Tuesday, November 17, 2015

The Bethany Bullet - November 17, 2016

Jesus: Unlike Any Other Series…Priest                     Text: Hebrews 7 and Mark 12:39-40

A Priest Unlike Any Other
We continue our series titled “Unlike Any Other.” Today we look at the Priestly office of Jesus and we will see how Jesus is a Priest like no other.

For the people of Israel, the priest was the most important person in society.  The priest was the go-between, the one who was able to secure the forgiveness of sins and to appease a holy and righteous God. 

The office of priest began with Moses and Aaron, from the tribe of Levi and for generations the Levite family served the Lord in the Tabernacle and in the Temple and served the people by offering sacrifice that brought forgiveness. 

Sacrifice is a messy business.  It was a something that happened over and over again.  The priests spent their days offering the blood of bulls and lambs, pigeons and sheep, pouring out the life of another for the sins of the people. 

The book of Leviticus chronicles the activity and we don’t need to go into details but suffice it to say sacrifice was something that happened often.

One day a year (the Day of Atonement or Yom Kippur) the high priest would enter the holy of holies, the inner part of the tabernacle, then the temple, and would offer a sacrifice for his own sins and the pour out a sacrifice upon the mercy seat for the forgiveness of the people.  This was the only way that sinful people could be made right in the eyes of God.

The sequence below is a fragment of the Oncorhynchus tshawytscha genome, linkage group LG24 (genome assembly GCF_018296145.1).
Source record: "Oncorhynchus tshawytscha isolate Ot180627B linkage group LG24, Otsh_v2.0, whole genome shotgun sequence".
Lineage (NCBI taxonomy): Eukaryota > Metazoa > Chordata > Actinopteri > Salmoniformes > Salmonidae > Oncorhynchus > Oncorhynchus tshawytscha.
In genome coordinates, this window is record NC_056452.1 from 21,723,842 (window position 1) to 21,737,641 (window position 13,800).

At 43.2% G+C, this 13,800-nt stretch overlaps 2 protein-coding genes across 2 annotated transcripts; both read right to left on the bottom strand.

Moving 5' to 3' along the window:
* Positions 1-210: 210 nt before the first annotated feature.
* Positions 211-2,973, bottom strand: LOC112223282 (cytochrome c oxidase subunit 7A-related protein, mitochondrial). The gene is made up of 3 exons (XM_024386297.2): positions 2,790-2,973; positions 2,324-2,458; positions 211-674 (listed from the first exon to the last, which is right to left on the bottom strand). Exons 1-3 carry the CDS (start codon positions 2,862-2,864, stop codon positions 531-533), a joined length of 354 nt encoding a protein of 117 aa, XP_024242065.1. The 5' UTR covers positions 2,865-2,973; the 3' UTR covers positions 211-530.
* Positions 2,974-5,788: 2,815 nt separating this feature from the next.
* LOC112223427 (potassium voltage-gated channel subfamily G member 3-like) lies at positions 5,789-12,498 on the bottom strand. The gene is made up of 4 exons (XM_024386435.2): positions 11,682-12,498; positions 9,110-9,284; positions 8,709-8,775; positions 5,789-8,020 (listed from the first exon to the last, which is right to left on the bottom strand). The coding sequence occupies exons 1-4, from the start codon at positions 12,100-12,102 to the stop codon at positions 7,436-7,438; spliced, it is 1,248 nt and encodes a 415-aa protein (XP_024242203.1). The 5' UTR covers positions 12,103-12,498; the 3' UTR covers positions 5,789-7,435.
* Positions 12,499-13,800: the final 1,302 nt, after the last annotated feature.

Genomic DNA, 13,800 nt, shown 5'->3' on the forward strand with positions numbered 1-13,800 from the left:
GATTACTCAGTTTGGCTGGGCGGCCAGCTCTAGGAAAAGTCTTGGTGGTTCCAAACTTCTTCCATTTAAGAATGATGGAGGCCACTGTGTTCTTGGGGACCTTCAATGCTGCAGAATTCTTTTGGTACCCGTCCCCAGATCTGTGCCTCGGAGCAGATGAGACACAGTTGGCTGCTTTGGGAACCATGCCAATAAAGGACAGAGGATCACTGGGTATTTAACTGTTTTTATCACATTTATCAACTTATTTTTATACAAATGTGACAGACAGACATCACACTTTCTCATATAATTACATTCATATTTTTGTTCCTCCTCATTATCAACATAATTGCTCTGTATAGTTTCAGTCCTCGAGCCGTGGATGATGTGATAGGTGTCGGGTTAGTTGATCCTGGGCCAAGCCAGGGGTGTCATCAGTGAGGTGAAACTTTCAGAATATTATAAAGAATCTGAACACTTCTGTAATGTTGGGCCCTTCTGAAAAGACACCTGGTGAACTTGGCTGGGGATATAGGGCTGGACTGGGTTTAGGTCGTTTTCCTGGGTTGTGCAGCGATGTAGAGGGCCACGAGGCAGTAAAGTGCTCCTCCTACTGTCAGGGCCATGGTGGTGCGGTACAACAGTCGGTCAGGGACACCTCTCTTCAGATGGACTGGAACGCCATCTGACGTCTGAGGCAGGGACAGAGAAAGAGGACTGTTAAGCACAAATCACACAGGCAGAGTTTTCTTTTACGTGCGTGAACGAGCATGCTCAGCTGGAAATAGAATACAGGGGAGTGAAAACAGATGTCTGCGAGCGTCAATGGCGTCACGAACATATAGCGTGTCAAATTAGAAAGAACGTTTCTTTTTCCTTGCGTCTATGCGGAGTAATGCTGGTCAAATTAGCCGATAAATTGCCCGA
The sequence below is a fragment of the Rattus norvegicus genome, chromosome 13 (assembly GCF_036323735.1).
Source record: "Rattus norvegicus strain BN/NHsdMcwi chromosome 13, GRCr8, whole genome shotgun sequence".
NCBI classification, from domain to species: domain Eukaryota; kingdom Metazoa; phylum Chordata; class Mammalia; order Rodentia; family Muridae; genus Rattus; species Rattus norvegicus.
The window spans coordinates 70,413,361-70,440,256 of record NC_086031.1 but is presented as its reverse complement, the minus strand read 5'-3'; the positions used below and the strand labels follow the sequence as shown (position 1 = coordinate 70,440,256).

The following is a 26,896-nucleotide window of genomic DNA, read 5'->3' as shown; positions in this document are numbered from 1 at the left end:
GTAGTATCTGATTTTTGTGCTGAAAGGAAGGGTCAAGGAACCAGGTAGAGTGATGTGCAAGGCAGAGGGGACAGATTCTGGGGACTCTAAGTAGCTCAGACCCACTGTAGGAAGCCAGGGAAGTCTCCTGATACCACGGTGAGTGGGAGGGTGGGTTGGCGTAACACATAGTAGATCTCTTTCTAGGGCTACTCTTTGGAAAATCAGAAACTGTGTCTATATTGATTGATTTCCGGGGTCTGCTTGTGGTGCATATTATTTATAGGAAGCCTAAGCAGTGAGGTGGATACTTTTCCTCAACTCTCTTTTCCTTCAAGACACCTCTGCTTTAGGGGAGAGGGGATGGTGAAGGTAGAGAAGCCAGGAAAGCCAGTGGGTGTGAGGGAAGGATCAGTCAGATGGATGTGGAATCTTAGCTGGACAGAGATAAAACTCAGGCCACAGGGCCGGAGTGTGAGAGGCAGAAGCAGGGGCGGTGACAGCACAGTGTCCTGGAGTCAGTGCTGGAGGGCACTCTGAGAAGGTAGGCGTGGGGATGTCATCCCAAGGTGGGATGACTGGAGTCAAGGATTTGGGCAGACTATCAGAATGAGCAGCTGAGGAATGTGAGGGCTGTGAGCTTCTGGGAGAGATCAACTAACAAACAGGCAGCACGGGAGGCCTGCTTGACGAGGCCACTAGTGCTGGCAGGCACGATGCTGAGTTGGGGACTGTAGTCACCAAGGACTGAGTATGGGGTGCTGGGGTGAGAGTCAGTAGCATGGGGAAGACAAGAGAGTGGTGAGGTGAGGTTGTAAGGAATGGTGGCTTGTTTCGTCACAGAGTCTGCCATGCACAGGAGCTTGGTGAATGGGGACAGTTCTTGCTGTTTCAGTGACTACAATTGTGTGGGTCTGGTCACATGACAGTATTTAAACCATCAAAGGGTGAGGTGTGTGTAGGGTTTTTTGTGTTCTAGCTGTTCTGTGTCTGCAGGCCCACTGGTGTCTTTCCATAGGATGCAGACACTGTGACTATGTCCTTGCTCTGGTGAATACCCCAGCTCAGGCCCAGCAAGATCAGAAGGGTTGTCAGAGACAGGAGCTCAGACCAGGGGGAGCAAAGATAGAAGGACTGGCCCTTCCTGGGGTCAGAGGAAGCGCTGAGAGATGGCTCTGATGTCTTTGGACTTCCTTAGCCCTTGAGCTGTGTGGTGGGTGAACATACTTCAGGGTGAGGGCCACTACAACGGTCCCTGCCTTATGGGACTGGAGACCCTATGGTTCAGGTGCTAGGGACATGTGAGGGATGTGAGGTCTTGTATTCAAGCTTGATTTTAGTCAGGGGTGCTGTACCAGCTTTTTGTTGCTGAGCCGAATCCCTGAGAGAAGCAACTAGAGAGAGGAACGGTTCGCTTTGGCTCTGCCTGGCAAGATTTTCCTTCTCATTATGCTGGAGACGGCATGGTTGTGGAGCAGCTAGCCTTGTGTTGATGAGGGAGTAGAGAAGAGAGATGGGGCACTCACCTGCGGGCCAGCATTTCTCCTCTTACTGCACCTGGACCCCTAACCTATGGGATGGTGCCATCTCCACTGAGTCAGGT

The repetition of sacrifice was at the heart of the life of the priests.  There was a constant flow of animals and blood in an attempt to satisfy the wrath of God himself. 

From the time God gave his law to Moses on Mount Sinai until the destruction of the Temple in 70AD countless priests served innumerable offerings.

But these priests were sinful humans like the rest of us.  The book of Hebrews gives us a great picture of the work of a priest and we will use a few passages in this book as our text this today. 

In Hebrews chapter 5 we read the following, “Every chief priest is chosen from humans to represent them in front of God, that is, to offer gifts and sacrifices for sin.  The chief priest can be gentle with people who are ignorant and easily deceived, because he also has weaknesses.  Because he has weaknesses, he has to offer sacrifices for his own sin in the same way that he does for the sins of his people.” (Hebrews 5:1-3)